In relation to asset managers, the FSA could look immediately at compliance with the Money Laundering Regulations and, if recording errors or breaches are found, choose to look more deeply into the affairs of the manager and its attitude to compliance. Compliance with the Money Laundering Regulations, which are unlikely to change in substance for several years, will be seen as a necessary part of business and although evidence of money laundering is almost certain to be absent, failure to document relationships properly could lead to a deeper review.

All of these issues should be of concern to the asset management sector, particularly as a result of the FSA’s recent enforcement track record against the banks. Some of the breaches upon which the FSA has relied in order to take this action (for example, a breach of Principle 3 as well as breaches of various rules within the SYSC handbook) could apply equally to asset managers.

If the findings of the FSA’s thematic review into asset managers identify as many weaknesses into anti bribery and corruption compliance as the thematic review into investment banks earlier this year, asset managers should be very cautious of any future enforcement action. In particular, asset managers should be wary of the risk of enforcement action by the FSA as a result of a firm’s systems and controls failings in addition to, and independently from, the firm’s risk of being prosecuted by the SFO under the Bribery Act itself.

Dechert

Press Release

BM

What do you think?

   Use "anonymous" as my name    |   Alert me via email on new comments   |   
Today's Exclusives Today's Other Voices More Exclusives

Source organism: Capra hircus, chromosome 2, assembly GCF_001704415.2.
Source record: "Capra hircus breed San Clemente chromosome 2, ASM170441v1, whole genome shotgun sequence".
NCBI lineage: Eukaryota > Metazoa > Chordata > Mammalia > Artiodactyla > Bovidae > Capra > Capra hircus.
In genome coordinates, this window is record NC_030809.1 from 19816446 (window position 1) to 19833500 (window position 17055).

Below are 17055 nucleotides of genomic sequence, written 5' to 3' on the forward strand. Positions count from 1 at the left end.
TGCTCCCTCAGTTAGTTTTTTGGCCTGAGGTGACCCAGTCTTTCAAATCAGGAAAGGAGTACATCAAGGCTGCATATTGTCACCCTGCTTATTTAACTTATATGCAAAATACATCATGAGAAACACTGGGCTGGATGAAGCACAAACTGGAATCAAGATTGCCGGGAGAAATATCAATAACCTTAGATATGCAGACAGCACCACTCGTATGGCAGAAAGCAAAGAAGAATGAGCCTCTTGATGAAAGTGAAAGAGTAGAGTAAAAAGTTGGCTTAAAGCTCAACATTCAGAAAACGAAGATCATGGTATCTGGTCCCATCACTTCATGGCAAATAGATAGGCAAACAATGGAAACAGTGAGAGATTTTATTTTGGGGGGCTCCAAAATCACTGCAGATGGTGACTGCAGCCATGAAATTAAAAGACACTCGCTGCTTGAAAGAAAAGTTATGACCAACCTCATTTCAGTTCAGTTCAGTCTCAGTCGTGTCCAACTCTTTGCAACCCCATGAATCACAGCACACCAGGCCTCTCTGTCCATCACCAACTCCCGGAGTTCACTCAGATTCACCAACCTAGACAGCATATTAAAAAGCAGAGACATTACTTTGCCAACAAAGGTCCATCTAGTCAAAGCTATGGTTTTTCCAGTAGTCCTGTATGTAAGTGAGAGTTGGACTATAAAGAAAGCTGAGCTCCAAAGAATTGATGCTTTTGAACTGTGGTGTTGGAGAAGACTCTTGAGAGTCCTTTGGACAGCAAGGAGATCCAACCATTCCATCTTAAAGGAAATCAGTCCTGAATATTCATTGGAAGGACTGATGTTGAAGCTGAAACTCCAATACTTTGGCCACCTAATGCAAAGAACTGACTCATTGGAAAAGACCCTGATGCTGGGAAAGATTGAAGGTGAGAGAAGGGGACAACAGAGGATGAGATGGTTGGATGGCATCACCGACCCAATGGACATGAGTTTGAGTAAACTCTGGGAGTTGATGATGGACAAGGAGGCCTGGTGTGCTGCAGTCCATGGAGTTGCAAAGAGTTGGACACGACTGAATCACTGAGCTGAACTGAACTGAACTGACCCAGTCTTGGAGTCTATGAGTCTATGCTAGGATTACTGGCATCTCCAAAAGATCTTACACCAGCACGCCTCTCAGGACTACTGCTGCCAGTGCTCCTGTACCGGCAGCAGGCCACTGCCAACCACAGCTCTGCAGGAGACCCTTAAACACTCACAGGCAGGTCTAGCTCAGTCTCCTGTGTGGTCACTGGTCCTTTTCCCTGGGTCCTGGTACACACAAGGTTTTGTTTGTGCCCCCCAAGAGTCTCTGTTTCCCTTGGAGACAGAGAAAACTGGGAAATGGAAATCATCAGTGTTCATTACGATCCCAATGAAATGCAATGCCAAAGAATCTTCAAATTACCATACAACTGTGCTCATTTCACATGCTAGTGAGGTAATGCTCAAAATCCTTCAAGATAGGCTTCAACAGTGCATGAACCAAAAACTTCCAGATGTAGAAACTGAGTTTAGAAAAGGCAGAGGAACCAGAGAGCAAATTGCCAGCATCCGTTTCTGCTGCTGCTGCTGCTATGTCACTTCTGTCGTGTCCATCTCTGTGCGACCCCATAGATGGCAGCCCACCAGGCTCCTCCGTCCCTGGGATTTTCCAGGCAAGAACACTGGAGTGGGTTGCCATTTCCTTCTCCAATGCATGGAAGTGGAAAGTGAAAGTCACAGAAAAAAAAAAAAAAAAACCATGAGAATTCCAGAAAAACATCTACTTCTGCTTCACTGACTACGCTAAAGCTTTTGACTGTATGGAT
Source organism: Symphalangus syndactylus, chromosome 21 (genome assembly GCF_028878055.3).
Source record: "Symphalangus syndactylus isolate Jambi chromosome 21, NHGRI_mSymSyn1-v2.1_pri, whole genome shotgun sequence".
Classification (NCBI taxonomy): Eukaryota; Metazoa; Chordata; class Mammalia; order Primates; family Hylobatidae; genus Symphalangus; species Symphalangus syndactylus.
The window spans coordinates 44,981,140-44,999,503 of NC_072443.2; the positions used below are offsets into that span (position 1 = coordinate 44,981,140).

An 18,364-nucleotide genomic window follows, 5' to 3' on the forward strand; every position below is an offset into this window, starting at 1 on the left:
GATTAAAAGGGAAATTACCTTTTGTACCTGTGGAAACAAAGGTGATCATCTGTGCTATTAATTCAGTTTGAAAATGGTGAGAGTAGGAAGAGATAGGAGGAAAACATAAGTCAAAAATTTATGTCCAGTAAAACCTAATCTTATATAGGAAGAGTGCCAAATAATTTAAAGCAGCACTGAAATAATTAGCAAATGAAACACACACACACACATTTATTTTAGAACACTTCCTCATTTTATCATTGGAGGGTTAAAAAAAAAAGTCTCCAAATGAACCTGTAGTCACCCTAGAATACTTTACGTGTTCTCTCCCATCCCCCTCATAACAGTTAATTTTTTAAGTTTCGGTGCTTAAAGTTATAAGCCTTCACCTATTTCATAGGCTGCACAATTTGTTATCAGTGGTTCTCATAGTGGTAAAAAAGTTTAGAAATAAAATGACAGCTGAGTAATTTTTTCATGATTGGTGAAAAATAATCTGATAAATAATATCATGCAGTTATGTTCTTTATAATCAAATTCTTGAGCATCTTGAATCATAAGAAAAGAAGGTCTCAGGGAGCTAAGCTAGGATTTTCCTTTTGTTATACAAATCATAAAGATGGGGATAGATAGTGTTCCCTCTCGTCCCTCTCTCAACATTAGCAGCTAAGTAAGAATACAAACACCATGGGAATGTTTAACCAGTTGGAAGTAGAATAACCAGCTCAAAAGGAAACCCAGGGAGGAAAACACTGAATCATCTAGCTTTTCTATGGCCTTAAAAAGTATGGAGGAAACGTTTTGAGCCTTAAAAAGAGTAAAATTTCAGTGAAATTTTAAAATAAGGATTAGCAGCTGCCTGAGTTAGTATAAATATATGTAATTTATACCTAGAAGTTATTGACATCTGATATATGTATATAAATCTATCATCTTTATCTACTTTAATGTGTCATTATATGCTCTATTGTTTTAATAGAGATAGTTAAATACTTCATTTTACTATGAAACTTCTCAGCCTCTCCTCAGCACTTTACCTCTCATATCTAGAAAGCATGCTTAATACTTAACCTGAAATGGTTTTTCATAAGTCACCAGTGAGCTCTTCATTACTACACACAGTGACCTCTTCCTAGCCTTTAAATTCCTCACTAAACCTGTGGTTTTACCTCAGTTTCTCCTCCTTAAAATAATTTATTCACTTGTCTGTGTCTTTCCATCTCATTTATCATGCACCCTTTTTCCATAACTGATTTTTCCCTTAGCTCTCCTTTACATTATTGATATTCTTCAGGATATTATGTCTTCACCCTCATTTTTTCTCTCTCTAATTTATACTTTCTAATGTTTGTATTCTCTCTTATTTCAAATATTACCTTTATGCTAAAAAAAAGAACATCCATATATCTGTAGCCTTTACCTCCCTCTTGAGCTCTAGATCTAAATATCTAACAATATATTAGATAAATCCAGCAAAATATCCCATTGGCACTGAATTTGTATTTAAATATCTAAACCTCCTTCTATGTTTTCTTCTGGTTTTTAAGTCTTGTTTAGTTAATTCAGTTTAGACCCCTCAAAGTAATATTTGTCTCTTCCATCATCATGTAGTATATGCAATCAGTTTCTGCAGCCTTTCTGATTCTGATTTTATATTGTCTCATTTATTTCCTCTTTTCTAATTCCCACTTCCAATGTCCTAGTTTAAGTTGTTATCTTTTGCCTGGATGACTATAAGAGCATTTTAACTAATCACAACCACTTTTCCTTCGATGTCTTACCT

Previous Opalesque Exclusives                                  
More Other Voices
Previous Other Voices                                               
Access Alternative Market Briefing

 



  • Top Forwarded
  • Top Tracked
  • Top Searched
  1. U.S. economy, inflation and alternative investments to dominate 2018 markets, says family office Wilmington Trust[more]

    Komfie Manalo, Opalesque Asia: The emergence of a late-cycle economy in the U.S., the mystery of inflation and growth from a domestic and global perspective, and the potential for alternative investments to prosper against a backdrop of rich valuations, low yields, and higher volatility are the t

  2. Performance - Some hedge funds deliver double-digit gains for 2017, Brevan Howard's hedge fund suffers biggest annual loss in 2017, Crispin Odey's flagship hedge fund plummeted about 20% in 2017, Profits fall 90% at ex-Morgan Stanley banker's hedge fund, Fannie-Freddie overhaul might mint hedge fund riches, losses[more]

    Some hedge funds deliver double-digit gains for 2017 From Reuters/Investing.com: A handful of hedge funds ended 2017 with double digit returns, their investors said, at a time the $3 trillion industry took in fresh money and posted its best returns in years, industry data show. Act

  3. Investing - Hedge funds start 2018 with record $19 billion bet on the euro, Hedge fund Kora Management invests in Satin Creditcare[more]

    Hedge funds start 2018 with record $19 billion bet on the euro From Reuters.com: Hedge funds have kicked off 2018 with their biggest bet ever on the euro rising, a clear vote of confidence in the single currency but, with positioning so stretched, one which could backfire in the near ter

  4. News Briefs - Mobius to retire from Franklin Templeton, Authorities decrypt smart phone of Princeton grad charged with killing Manhattan hedge fund dad, Investigators seize (more) antiques from hedge-fund billionaire Michael Steinhardt's collection[more]

    Mobius to retire from Franklin Templeton Emerging markets pioneer Mark Mobius will be stepping down as executive chairman of the Templeton Emerging Markets Group (TEMG) and formally retire from Franklin Templeton on 31 January. He will also be relinquishing his post as portfolio manager

  5. Comment - Seeding arrangements: Structure, approach, and the current market[more]

    From international law firm K&L Gates: Private fund growth has exploded over the last several years. While some areas are hotter than others, overall the industry has seen substantial growth. Existing managers have been able to launch larger funds and new managers have been able to successfully ente